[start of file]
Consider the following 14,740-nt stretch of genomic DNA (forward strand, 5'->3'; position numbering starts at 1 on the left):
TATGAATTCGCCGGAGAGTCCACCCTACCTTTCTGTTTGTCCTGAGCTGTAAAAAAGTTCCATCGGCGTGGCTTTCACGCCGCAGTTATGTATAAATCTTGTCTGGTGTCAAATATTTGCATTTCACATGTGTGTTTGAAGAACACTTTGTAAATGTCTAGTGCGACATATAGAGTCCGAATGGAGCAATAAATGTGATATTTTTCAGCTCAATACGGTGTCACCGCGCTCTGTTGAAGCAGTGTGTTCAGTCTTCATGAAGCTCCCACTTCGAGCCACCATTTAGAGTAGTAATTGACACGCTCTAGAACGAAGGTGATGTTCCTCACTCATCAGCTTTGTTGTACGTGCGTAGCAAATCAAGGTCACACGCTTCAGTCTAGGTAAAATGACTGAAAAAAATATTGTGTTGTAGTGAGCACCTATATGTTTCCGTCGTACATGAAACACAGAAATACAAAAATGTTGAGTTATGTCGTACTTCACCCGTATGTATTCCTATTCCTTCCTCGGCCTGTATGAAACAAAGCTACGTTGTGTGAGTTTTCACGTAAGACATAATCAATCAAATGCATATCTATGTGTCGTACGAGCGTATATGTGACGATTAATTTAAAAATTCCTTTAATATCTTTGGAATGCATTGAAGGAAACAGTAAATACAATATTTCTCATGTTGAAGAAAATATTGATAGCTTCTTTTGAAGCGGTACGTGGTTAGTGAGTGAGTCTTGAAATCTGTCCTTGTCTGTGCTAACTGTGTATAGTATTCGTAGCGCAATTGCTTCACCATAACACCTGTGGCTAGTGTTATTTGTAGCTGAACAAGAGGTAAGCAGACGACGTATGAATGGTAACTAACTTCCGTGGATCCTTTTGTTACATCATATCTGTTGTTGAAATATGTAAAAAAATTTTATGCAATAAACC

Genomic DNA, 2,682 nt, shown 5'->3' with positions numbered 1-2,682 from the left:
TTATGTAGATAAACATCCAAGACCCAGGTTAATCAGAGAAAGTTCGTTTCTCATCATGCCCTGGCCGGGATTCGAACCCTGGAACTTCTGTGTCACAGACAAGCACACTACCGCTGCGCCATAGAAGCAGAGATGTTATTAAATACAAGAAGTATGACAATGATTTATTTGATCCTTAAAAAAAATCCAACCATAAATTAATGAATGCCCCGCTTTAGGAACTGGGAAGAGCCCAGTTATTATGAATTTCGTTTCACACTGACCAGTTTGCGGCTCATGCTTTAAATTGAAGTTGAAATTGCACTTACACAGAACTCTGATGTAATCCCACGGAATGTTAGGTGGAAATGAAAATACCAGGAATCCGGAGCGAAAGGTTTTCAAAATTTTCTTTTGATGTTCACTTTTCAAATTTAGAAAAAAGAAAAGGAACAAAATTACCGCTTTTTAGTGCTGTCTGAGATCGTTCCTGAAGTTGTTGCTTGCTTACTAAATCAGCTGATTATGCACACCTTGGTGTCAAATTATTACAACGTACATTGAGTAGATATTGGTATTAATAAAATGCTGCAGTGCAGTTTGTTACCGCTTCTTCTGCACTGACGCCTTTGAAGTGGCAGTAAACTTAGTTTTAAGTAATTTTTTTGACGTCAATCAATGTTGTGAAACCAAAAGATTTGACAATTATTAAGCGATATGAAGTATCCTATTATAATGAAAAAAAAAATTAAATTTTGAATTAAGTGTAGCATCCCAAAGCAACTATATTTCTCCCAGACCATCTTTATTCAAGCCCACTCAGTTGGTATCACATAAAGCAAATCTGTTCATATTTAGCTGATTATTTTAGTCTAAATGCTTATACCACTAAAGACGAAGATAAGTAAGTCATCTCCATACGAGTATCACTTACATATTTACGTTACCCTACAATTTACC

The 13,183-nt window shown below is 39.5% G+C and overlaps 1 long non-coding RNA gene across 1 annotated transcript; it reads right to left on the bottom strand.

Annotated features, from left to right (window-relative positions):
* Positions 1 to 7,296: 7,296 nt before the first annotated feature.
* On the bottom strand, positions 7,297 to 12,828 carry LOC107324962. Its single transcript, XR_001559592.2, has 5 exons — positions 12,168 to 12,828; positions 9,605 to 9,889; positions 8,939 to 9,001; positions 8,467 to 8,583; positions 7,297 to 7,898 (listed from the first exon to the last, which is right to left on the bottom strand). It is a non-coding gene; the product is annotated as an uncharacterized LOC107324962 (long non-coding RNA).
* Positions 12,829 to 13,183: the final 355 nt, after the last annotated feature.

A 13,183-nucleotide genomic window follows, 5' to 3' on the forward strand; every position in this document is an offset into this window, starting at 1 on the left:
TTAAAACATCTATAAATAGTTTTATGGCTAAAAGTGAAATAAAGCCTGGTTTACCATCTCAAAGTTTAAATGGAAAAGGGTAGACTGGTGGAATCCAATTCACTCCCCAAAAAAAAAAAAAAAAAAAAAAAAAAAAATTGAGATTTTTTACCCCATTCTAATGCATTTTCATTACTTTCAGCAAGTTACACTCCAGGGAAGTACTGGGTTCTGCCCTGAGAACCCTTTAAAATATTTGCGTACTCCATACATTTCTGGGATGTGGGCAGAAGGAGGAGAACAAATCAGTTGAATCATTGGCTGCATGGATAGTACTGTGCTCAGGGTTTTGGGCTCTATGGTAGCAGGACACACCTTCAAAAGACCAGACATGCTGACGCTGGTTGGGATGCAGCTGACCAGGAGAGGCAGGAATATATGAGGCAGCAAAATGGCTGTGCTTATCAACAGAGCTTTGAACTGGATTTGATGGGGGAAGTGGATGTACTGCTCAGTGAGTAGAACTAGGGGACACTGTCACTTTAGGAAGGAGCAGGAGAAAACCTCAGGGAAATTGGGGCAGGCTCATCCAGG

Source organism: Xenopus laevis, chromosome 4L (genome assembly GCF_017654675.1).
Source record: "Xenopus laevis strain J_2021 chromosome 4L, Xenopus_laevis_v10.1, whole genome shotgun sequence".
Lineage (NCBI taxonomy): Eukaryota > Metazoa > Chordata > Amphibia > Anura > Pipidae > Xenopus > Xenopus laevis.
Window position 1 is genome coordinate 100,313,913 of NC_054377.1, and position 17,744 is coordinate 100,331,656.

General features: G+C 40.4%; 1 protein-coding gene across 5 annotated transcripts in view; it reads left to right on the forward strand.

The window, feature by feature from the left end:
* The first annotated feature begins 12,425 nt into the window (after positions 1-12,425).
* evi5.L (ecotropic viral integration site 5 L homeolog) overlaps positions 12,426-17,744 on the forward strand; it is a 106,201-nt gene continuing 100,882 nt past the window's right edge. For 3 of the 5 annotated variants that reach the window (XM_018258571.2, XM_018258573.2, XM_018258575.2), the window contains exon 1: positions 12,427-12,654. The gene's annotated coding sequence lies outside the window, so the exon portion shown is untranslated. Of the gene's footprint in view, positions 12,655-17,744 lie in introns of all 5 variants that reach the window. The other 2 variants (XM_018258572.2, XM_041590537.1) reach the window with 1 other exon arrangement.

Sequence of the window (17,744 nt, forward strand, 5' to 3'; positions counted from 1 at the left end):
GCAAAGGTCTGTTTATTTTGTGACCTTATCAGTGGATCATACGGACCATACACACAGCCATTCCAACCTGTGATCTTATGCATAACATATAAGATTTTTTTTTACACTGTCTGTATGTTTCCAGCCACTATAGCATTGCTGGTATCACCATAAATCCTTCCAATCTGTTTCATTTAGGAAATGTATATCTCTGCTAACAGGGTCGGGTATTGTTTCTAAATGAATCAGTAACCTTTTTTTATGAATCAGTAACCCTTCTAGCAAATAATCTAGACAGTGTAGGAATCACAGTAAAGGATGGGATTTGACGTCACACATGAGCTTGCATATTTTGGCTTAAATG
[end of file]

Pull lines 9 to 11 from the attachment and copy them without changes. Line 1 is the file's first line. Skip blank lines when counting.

* Positions 12,829 to 13,183: the final 355 nt, after the last annotated feature.

A 13,183-nucleotide genomic window follows, 5' to 3' on the forward strand; every position in this document is an offset into this window, starting at 1 on the left:
TTAAAACATCTATAAATAGTTTTATGGCTAAAAGTGAAATAAAGCCTGGTTTACCATCTCAAAGTTTAAATGGAAAAGGGTAGACTGGTGGAATCCAATTCACTCCCCAAAAAAAAAAAAAAAAAAAAAAAAAAAAATTGAGATTTTTTACCCCATTCTAATGCATTTTCATTACTTTCAGCAAGTTACACTCCAGGGAAGTACTGGGTTCTGCCCTGAGAACCCTTTAAAATATTTGCGTACTCCATACATTTCTGGGATGTGGGCAGAAGGAGGAGAACAAATCAGTTGAATCATTGGCTGCATGGATAGTACTGTGCTCAGGGTTTTGGGCTCTATGGTAGCAGGACACACCTTCAAAAGACCAGACATGCTGACGCTGGTTGGGATGCAGCTGACCAGGAGAGGCAGGAATATATGAGGCAGCAAAATGGCTGTGCTTATCAACAGAGCTTTGAACTGGATTTGATGGGGGAAGTGGATGTACTGCTCAGTGAGTAGAACTAGGGGACACTGTCACTTTAGGAAGGAGCAGGAGAAAACCTCAGGGAAATTGGGGCAGGCTCATCCAGG